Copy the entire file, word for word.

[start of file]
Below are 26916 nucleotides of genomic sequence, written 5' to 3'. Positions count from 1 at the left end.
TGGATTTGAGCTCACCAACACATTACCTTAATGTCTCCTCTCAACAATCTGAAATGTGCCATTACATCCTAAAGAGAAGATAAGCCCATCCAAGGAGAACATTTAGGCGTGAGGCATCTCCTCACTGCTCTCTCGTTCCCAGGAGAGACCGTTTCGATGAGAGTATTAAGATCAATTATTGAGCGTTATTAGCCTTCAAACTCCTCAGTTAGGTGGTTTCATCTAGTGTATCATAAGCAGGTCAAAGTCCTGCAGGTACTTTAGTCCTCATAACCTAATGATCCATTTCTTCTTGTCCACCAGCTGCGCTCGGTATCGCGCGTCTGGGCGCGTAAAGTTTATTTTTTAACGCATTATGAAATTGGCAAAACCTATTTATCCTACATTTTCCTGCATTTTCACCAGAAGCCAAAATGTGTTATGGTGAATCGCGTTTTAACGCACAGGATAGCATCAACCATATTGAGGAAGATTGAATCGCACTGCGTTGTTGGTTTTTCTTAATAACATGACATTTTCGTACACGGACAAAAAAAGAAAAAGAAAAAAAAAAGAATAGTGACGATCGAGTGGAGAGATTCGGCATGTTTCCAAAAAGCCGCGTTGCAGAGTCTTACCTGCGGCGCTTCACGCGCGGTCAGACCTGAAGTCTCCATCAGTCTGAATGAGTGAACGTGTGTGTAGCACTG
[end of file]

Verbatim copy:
Below are 26916 nucleotides of genomic sequence, written 5' to 3'. Positions count from 1 at the left end.
TGGATTTGAGCTCACCAACACATTACCTTAATGTCTCCTCTCAACAATCTGAAATGTGCCATTACATCCTAAAGAGAAGATAAGCCCATCCAAGGAGAACATTTAGGCGTGAGGCATCTCCTCACTGCTCTCTCGTTCCCAGGAGAGACCGTTTCGATGAGAGTATTAAGATCAATTATTGAGCGTTATTAGCCTTCAAACTCCTCAGTTAGGTGGTTTCATCTAGTGTATCATAAGCAGGTCAAAGTCCTGCAGGTACTTTAGTCCTCATAACCTAATGATCCATTTCTTCTTGTCCACCAGCTGCGCTCGGTATCGCGCGTCTGGGCGCGTAAAGTTTATTTTTTAACGCATTATGAAATTGGCAAAACCTATTTATCCTACATTTTCCTGCATTTTCACCAGAAGCCAAAATGTGTTATGGTGAATCGCGTTTTAACGCACAGGATAGCATCAACCATATTGAGGAAGATTGAATCGCACTGCGTTGTTGGTTTTTCTTAATAACATGACATTTTCGTACACGGACAAAAAAAGAAAAAGAAAAAAAAAAGAATAGTGACGATCGAGTGGAGAGATTCGGCATGTTTCCAAAAAGCCGCGTTGCAGAGTCTTACCTGCGGCGCTTCACGCGCGGTCAGACCTGAAGTCTCCATCAGTCTGAATGAGTGAACGTGTGTGTAGCACTG